Posts Tagged cms

Typo3.org website accessed by unauthorised person! Change your passwords!

TYPO3

Image via Wikipedia

Hot off the press, I just got an email in from Typo3.org stating that their website has been accessed by an unauthorised person.

The unauthorised person had access to all the username and passwords of those that have an account with the Typo3.org website. Apparently this person has passed on this info to third parties and has also been gaining access to websites who stupidly use the same password.

So if you use the same password for everything and have an account at Typo3.org – I suggest you quickly change your password!

The full script of the email goes like this:

This is an important security warning. You are receiving it because your email address is registered on the TYPO3.org website.

We have to inform you that an unauthorized person has gained administrative access to the TYPO3.org website.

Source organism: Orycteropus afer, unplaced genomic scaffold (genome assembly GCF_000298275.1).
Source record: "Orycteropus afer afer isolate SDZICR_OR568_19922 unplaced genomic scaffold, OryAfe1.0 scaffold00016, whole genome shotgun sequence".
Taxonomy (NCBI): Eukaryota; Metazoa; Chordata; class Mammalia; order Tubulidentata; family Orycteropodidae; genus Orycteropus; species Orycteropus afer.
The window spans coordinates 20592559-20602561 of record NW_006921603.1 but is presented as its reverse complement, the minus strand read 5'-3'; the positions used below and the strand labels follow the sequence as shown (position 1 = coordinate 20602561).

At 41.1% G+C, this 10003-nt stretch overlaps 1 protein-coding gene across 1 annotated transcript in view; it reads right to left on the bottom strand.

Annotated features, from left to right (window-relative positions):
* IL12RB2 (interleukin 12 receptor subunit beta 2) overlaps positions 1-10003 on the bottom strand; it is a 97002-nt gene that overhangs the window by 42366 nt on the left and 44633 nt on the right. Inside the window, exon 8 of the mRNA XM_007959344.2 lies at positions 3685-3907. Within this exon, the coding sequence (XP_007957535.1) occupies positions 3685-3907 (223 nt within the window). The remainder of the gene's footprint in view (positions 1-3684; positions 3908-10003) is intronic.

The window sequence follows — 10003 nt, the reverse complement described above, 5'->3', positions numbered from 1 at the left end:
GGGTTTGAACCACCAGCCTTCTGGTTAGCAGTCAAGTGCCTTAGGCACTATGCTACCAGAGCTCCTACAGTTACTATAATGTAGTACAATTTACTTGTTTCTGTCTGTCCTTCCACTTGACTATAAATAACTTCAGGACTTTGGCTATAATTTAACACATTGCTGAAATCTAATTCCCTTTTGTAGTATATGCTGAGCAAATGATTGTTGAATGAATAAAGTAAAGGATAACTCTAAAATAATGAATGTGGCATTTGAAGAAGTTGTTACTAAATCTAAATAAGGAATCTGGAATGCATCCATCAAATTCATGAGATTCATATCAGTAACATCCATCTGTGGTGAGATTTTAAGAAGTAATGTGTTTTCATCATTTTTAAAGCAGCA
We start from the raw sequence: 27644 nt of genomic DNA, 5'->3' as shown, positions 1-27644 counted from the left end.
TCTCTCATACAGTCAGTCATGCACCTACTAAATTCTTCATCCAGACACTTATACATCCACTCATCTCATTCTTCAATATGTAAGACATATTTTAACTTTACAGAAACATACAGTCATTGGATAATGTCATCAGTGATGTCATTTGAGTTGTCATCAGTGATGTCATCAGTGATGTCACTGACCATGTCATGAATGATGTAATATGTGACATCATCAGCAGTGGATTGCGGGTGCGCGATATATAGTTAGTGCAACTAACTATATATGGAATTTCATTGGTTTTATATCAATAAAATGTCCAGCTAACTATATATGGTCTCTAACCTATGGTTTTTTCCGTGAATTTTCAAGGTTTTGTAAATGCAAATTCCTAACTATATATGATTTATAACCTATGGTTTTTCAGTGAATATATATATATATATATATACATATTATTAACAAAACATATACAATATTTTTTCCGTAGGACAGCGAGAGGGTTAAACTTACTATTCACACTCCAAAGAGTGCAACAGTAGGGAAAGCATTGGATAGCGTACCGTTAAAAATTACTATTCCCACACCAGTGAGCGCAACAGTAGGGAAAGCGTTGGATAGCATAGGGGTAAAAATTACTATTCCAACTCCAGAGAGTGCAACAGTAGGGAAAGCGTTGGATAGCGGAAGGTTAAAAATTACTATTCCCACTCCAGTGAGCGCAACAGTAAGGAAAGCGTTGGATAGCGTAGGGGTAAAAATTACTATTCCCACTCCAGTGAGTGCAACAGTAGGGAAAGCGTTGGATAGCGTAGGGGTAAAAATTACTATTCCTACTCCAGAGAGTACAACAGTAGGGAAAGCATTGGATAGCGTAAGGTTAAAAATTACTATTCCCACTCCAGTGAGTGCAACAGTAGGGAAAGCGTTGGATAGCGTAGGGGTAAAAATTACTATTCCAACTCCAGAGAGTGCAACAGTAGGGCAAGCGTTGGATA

The offender had access to website user details including their passwords, and there have been reports of this data being used to access other websites.
It also has to be expected that the data may have been disclosed to third parties.

The attacker has been identified, and the TYPO3 Association has started to take legal action on the issue.

Important!
IF YOU HAVE USED THE SAME PASSWORD ON ANY OTHER SITE, PLEASE CHANGE IT IMMEDIATELY!

In a first step, all login accounts on TYPO3.org have been locked and will require a new password. We are currently working on an improved login procedure and will let you know when this is ready. Until then, you will not be able to log into the Community section of TYPO3.org.

We have set up an FAQ page at http://typo3.org/about/faq/t3org-issue/
The page may be updated with new questions from time to time, so make sure to check back before replying to this mail.

We apologize for the inconveniences and troubles that this might cause to you.

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Linux would have cost $10.8 billion to build… what would Typo3 or similar cost?

Logo Open Source Initiative

Image via Wikipedia

A few weeks ago The Linux Foundation released a report disclosed the approximate cost of developing a typical linux distribution would be $10.8 billion. They reckon the Linux kernel alone would cost at least $1.4 billion to develop.